German foreign minister Heiko Maas votes during a General Assembly meeting to elect the five non-permanent members of the Security Council June 8 at the United Nations in New York. Photo : AFPIndonesia has defeated the Maldives in the only contested election for a seat on the Security Council starting 1 January and will join the UNs most powerful body along with Germany, Belgium, South Africa and the Dominican Republic.General Assembly president Miroslav Lajcak announced the results of the secret ballot vote Friday.The four countries running without opposition in the 193-member General Assembly all received over 180 votes. Indonesia defeated the Maldives by a vote of 144-46.The Security Council has five permanent members and 10 members elected by the assembly for two-year terms. Five countries are elected every year.Winning a seat on the Security Council is a pinnacle of achievement for many countries because it gives them a strong voice in matters dealing with international peace and security.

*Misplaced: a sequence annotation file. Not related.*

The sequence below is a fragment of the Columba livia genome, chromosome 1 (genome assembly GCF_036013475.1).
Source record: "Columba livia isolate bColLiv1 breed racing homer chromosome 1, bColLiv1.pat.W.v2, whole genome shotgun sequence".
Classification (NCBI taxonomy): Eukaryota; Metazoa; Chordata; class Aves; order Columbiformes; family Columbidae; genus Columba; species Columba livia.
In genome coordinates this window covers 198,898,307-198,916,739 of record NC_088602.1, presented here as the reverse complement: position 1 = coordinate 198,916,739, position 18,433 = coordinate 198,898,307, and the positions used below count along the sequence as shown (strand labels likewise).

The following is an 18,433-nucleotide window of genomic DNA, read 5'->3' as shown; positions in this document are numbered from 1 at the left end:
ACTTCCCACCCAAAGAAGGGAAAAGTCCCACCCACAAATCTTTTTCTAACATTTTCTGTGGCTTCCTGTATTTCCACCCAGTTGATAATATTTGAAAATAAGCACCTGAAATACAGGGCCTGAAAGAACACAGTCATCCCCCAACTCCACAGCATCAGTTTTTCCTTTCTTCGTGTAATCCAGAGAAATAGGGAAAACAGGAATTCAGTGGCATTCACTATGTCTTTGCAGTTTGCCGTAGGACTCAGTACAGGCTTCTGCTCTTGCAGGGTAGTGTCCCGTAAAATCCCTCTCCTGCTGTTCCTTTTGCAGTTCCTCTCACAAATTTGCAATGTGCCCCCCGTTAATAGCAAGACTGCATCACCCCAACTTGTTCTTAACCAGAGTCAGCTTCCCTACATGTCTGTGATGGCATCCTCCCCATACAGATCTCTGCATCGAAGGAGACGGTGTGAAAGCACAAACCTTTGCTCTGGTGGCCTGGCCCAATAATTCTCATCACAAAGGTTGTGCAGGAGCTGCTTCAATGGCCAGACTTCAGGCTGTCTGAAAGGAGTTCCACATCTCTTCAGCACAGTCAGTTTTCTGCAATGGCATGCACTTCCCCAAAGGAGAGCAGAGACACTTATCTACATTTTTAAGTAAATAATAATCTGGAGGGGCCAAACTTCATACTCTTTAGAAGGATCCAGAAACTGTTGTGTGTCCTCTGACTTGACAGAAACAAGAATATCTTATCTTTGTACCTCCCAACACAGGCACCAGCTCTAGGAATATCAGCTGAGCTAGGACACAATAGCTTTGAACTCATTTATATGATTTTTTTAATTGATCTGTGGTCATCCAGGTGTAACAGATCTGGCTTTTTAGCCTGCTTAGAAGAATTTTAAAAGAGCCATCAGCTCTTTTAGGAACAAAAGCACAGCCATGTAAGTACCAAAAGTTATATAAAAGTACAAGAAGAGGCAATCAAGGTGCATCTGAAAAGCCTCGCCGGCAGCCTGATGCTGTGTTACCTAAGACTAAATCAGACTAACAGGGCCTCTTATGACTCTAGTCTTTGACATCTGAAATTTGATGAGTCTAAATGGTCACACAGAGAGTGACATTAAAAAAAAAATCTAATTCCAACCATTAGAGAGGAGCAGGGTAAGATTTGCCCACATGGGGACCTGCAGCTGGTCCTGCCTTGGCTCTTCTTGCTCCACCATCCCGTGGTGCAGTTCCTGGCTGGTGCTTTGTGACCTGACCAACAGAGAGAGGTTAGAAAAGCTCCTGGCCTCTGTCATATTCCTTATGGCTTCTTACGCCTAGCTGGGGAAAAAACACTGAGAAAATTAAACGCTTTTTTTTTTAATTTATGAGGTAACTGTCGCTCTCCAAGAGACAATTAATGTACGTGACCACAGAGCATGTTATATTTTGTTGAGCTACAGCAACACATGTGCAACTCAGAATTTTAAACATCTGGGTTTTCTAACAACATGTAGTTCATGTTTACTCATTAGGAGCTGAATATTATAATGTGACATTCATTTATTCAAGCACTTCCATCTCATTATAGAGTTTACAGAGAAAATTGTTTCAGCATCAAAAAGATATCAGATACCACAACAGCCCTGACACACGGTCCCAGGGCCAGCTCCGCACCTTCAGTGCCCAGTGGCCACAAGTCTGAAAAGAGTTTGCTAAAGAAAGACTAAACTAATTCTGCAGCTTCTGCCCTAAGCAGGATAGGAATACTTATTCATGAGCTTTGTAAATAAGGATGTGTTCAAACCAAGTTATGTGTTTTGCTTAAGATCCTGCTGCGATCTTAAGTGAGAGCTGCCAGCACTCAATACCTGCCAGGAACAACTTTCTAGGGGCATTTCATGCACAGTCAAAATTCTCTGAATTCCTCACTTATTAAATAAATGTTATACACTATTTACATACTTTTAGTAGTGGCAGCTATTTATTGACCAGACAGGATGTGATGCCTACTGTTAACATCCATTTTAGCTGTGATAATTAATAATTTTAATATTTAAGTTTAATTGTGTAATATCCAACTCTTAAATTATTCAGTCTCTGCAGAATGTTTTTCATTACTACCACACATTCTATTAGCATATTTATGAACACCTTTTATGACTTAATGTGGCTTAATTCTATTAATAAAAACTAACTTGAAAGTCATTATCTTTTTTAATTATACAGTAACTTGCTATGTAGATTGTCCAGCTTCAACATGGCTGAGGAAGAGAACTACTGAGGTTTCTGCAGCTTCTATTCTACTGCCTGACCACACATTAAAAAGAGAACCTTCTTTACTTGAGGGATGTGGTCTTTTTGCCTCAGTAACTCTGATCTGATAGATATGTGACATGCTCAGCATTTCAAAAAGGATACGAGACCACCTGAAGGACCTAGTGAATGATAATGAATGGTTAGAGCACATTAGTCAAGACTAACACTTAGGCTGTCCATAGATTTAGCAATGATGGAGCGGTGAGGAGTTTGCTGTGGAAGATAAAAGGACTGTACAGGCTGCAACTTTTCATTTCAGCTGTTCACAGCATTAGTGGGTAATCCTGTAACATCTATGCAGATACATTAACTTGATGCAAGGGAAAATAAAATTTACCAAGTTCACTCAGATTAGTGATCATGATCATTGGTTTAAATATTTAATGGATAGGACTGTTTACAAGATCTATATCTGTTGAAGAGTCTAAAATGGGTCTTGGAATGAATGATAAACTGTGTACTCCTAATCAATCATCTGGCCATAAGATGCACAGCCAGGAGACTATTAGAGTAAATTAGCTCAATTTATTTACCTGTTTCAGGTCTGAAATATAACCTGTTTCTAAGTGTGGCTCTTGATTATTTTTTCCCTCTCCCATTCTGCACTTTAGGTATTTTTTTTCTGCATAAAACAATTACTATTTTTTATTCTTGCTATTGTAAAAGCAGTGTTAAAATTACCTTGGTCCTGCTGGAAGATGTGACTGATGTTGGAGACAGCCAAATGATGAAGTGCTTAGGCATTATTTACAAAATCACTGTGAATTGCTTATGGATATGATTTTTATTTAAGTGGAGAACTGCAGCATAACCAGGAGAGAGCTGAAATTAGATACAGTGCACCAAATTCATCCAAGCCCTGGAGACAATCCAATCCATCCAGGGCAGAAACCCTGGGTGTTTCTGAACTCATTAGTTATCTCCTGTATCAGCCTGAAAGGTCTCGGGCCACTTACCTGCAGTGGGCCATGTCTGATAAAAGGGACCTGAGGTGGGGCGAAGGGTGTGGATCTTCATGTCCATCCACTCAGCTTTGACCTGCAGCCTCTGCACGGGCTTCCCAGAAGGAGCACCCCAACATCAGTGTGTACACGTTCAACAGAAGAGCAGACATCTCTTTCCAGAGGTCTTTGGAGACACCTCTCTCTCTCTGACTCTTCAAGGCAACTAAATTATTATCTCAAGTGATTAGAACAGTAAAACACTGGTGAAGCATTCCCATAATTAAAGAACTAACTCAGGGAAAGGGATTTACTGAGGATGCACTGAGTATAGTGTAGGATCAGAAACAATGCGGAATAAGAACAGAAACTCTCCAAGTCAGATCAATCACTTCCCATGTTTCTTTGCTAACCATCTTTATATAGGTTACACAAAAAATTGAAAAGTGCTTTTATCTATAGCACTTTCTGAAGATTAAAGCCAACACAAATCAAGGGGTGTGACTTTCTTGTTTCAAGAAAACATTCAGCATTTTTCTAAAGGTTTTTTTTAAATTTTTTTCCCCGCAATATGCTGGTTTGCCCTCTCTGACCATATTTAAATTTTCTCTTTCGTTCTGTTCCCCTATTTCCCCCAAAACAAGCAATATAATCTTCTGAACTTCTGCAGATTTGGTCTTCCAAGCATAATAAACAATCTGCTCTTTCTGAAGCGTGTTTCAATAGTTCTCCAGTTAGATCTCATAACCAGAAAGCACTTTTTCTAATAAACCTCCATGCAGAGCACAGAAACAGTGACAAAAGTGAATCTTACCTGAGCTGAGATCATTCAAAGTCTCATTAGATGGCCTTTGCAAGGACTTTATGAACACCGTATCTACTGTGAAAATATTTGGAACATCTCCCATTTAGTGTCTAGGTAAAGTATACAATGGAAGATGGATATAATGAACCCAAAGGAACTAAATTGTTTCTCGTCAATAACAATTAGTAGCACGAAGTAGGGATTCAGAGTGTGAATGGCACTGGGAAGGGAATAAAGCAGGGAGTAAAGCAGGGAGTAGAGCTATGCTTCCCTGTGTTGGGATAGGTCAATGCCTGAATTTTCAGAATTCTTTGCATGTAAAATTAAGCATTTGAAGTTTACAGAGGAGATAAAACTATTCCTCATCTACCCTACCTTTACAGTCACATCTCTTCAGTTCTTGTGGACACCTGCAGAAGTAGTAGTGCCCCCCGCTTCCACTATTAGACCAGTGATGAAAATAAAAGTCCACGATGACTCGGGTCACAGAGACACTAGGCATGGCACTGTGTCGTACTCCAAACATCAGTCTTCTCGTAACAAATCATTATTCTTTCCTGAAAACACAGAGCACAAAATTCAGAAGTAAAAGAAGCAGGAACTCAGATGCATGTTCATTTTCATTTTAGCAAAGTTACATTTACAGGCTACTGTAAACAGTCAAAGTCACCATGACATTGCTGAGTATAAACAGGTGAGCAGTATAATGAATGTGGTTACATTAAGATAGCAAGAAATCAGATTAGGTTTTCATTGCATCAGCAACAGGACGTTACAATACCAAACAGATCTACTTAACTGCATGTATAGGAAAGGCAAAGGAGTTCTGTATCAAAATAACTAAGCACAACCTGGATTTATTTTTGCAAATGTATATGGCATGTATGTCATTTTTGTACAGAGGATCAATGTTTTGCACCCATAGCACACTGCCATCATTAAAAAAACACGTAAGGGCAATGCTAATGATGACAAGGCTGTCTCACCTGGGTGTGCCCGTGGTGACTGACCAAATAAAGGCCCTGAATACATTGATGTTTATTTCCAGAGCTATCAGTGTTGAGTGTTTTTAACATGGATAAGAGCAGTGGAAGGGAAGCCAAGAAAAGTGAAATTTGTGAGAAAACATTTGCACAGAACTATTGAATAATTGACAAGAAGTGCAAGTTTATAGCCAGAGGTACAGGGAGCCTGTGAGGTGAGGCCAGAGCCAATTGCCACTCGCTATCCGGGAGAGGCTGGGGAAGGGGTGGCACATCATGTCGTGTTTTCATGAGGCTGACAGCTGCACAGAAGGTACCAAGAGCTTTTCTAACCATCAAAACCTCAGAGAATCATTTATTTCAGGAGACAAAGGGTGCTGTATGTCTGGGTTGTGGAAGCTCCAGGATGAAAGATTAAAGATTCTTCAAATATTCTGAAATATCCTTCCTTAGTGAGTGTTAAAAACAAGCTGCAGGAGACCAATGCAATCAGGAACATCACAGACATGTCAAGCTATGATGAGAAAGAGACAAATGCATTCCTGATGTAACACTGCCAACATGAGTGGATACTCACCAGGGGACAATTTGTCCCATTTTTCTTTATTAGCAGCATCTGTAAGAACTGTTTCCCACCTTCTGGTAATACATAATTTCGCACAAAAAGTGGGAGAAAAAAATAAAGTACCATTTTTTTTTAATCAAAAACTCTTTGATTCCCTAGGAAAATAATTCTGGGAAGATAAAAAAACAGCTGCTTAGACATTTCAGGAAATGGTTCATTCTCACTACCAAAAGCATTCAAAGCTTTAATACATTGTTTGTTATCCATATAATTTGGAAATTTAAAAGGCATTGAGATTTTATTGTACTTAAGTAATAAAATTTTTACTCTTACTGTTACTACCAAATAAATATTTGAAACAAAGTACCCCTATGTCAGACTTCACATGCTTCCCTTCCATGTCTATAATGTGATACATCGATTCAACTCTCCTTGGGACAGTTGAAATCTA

By NICK PERRY, Associated PressWELLINGTON, New Zealand (AP) — The Duchess of Sussex on Sunday congratulated New Zealand on becoming the first country in the world to allow women to vote 125 years ago, and said that effort had paved the way for others around the world.“Suffrage is not simply about the right to vote but also about what that represents,” Meghan said. “The basic and fundamental human right of being able to participate in the choices for your future, and for your community.”Meghan, Duchess of Sussex receives a “hongi” a traditional Maori welcome on the lawns of Government House in Wellington, New Zealand, Sunday, Oct. 28, 2018. Prince Harry and his wife Meghan are on day 13 of their 16-day tour of Australia and the South Pacific. (AP Photo/Kirsty Wigglesworth)Meghan and her husband, Prince Harry, are on the final leg of their 16-day tour of the South Pacific, which has taken in four countries.Meghan, who describes herself as a feminist, was speaking to a group of mainly women guests in Wellington that included Prime Minister Jacinda Ardern. Meghan got a big cheer when she opened her speech with a greeting in indigenous Maori.The function was designed to celebrate the suffrage anniversary, and Dame Patsy Reddy also got a cheer when she pointed out that she was the nation’s third female governor general andArden was the third female prime minister. The event was delayed after a fire alarm, believed to have been triggered by an atomizer spreading air freshener in a bathroom, forced guests to briefly evacuate the building.Earlier, the couple was greeted with an indigenous Maori welcome.Harry and Meghan each performed a “hongi” with Maori elders, in which they pressed noses together to share a breath. They were welcomed with traditional haka performances and a 21-gun salute at Government House in Wellington, New Zealand’s capital.The couple are scheduled to spend four days in New Zealand, where they will go for a trail walk in a national park, meet young people training to be part of the film industry and visit a hatchery for the national bird, the kiwi.At Government House, a group of children got to meet the royal couple. Minnie Newman, an 11-year-old from Kelburn Girl Guides, said she was impressed with Meghan.“I love her dress and she was really pretty,” Newman said. “She seems really nice and kind and would be good for royalty.”Greta Crowe, 11, said she told the couple that the best part of being a girl guide was getting to meet them. She said Harry responded, “What, waiting around at Government House in the cold?” and the couple both laughed.Hundreds of people gathered outside barriers at the Pukeahu National War Memorial, hoping to catch a glimpse of the couple on their only public walkabout in the capital.Harry and Meghan arrived on the same plane as a number of competitors returning from Sydney’s Invictus Games, which Harry founded in 2014. The games give sick and injured military personnel and veterans the opportunity to compete in sports such as wheelchair basketball.As well as Australia and New Zealand, the couple has also visited Fiji and Tonga on their tour.